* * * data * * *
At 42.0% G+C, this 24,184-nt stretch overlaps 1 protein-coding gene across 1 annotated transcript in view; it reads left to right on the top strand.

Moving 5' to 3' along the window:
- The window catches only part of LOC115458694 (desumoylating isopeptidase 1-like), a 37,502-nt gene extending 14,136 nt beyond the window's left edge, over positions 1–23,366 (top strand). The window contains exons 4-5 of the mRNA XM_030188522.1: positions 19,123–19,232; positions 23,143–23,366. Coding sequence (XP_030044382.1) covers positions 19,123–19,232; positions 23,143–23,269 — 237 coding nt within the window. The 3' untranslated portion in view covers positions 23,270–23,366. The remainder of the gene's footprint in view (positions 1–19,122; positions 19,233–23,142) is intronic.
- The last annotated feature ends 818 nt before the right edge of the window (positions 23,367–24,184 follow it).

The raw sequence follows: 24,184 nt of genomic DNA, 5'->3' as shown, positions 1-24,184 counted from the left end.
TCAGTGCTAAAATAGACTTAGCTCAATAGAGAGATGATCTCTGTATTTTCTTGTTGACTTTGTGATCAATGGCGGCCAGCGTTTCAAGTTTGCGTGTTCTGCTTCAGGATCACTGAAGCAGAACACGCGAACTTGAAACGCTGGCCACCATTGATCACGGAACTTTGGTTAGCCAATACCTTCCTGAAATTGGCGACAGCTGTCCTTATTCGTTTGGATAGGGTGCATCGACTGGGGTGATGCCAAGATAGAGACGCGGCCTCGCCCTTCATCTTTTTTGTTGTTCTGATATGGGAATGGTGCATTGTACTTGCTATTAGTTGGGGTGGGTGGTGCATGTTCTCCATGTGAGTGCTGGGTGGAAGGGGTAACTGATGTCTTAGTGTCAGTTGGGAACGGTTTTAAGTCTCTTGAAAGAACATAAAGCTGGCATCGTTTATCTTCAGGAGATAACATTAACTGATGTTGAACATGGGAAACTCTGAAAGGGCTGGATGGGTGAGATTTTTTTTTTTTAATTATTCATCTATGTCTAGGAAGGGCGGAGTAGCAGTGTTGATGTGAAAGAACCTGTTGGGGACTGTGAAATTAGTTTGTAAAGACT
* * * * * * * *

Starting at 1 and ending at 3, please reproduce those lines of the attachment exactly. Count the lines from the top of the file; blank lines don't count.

At 42.0% G+C, this 24,184-nt stretch overlaps 1 protein-coding gene across 1 annotated transcript in view; it reads left to right on the top strand.

Moving 5' to 3' along the window:
- The window catches only part of LOC115458694 (desumoylating isopeptidase 1-like), a 37,502-nt gene extending 14,136 nt beyond the window's left edge, over positions 1–23,366 (top strand). The window contains exons 4-5 of the mRNA XM_030188522.1: positions 19,123–19,232; positions 23,143–23,366. Coding sequence (XP_030044382.1) covers positions 19,123–19,232; positions 23,143–23,269 — 237 coding nt within the window. The 3' untranslated portion in view covers positions 23,270–23,366. The remainder of the gene's footprint in view (positions 1–19,122; positions 19,233–23,142) is intronic.